Dapper Labs has lawsuit request denied over NBA Top Shot

The blockchain company behind the National Basketball Association’s (NBA) NFT offering – NBA Top Shot – is set to proceed with a lawsuit claiming the digital collectibles have been running as unregistered securities. 

Developer Dapper Labs’ request to drop the 2021 lawsuit has been dismissed by US District Court Judge Victor Marrero after the NBA-themed NFTs are believed to be securities, and therefore must be registered with the US Securities and Exchange Commission (SEC). 

Marrero oversaw the ruling and deferred to the Howey Test – a pivotal Supreme Court case which defined whether a transaction qualifies as an ‘investment contract’, and also a security – when overlooking the Dapper Labs lawsuit. 

The US District Judge ultimately proceeded to continue the case after he believed it was ‘plausible’ that NBA Top Shot digital collectibles could qualify as a security and would therefore be acting as an unregistered investment contract.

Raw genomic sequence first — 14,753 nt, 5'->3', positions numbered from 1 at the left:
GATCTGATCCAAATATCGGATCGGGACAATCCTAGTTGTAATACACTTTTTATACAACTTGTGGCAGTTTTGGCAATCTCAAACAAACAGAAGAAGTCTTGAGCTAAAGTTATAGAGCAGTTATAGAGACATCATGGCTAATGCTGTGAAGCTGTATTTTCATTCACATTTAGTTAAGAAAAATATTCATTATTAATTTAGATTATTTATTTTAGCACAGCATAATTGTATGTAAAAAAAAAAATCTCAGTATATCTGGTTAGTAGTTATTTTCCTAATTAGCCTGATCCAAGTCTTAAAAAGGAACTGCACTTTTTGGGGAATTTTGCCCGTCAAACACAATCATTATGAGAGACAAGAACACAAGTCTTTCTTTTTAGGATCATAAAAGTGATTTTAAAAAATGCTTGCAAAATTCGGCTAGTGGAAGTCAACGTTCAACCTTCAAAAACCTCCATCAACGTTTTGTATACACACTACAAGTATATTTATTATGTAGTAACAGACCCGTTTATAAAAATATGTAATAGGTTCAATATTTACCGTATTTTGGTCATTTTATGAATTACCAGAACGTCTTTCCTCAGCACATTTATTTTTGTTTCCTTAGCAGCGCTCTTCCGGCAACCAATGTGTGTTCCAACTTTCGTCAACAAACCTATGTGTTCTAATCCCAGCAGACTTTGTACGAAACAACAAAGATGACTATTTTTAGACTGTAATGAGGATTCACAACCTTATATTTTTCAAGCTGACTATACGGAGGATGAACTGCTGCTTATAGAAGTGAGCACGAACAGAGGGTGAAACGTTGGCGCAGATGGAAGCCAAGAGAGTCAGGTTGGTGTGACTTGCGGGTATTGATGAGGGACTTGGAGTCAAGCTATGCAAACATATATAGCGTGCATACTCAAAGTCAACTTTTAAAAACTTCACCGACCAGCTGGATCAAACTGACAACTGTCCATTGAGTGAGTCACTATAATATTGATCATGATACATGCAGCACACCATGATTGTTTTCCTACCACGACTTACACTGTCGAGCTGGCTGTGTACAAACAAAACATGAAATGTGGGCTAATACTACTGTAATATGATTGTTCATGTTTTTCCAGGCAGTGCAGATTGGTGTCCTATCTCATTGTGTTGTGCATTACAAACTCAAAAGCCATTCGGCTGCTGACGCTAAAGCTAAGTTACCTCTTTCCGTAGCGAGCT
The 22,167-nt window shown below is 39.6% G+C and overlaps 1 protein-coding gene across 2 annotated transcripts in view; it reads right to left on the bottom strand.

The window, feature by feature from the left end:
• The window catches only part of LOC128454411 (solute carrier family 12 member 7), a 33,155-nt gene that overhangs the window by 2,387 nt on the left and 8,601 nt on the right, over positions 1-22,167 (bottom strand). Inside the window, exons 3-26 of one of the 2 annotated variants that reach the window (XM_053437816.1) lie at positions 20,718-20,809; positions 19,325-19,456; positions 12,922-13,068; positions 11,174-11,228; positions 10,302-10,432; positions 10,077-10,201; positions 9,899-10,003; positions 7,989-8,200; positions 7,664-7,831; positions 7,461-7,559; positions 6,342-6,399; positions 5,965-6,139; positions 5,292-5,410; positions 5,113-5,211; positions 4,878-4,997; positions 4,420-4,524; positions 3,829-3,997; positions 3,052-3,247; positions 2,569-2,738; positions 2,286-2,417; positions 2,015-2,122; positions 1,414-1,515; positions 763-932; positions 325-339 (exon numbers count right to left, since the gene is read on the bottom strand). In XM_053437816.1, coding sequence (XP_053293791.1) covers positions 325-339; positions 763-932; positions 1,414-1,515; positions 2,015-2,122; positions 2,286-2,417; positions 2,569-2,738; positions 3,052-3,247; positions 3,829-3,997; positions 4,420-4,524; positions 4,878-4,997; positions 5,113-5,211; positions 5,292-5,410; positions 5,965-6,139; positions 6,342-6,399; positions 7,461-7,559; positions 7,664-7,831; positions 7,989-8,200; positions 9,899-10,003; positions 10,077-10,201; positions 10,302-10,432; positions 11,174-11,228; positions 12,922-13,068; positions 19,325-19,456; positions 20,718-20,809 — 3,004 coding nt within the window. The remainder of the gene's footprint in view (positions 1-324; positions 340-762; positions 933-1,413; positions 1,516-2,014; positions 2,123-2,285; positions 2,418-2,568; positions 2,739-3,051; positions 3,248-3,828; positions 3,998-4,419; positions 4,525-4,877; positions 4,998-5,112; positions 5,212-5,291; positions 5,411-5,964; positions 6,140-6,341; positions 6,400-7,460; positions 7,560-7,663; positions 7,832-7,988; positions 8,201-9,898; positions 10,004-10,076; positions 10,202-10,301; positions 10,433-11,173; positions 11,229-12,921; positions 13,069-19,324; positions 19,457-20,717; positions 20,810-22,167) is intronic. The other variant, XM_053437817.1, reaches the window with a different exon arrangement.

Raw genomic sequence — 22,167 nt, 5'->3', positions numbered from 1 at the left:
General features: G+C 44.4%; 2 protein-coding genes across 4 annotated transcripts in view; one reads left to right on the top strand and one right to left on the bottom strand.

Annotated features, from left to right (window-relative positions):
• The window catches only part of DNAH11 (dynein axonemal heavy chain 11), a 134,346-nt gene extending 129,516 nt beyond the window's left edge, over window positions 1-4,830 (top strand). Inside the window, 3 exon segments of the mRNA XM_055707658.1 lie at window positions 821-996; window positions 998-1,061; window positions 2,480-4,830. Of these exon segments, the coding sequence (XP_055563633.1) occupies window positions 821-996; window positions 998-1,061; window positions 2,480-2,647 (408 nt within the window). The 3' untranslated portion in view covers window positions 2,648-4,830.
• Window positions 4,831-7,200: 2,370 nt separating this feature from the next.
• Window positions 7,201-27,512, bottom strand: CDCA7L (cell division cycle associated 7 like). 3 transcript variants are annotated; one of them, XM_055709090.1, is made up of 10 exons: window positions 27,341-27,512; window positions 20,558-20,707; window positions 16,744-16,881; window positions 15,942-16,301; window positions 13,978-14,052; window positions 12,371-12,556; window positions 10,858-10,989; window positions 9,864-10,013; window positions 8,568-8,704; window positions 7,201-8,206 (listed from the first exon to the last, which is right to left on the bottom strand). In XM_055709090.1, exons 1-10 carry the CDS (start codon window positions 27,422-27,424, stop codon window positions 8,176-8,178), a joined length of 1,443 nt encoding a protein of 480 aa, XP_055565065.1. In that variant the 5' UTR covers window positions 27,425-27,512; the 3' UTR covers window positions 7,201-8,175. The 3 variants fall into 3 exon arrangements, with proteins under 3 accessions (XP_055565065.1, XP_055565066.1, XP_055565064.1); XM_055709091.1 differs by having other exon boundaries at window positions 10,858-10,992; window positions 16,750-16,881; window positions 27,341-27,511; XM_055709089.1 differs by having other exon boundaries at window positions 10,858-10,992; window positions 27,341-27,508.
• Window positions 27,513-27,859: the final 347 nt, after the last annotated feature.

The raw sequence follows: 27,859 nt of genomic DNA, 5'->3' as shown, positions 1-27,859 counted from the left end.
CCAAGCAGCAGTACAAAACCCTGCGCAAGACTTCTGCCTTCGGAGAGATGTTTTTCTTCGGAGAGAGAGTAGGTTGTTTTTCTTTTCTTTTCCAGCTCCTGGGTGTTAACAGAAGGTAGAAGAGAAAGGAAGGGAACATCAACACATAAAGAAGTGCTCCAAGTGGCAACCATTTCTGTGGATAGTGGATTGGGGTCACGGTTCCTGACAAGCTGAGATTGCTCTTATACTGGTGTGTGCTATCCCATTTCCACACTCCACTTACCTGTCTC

“The Court is persuaded that the [plaintiff’s complaint] adequately alleges pooling to survive the Motion to Dismiss,” the judge wrote.

“As to the allegations here, the Court finds that Defendants’ public statements and marketing materials objectively led purchasers to expect profits,” the judge wrote, using screenshots of Top Shot tweets as examples.

The ruling also details that the Flow blockchain, which powers NBA Top Shot, argues that it is a ‘private’ network, which would ultimately mean NFT sales are held with public information. 

Marrero cited this as a concern as other popular blockchains, such as Bitcoin and Ethereum, are public blockchains and are thus more transparent with dealings on the network. 

However, Dapper Labs denies that the Flow blockchain is a private network and have stated previously in 2021 that the network is “controlled by the community”, making it a permissionless blockchain for anybody to access. 

A Dapper Labs spokesperson told Decrypt: “Today’s order only denied the defendants’ motion to dismiss the complaint. It did not conclude the plaintiffs were right, and it is not a final ruling on the merits of the case,” the spokesperson wrote.

“Courts have repeatedly found that consumer goods, including art and collectibles like basketball cards, are not securities under federal law,” Dapper’s statement continues. “We are confident the same holds true for moments and other collectibles, digital or otherwise, and look forward to vigorously defending our position in court as the case continues.”

Despite the Judge’s assertion, Marrero did note that “not all NFTs offered or sold by any company will constitute a security, and each scheme must be assessed on a case-by-case basis”. 

Dapper Labs now has three weeks to respond to the latest development in the case.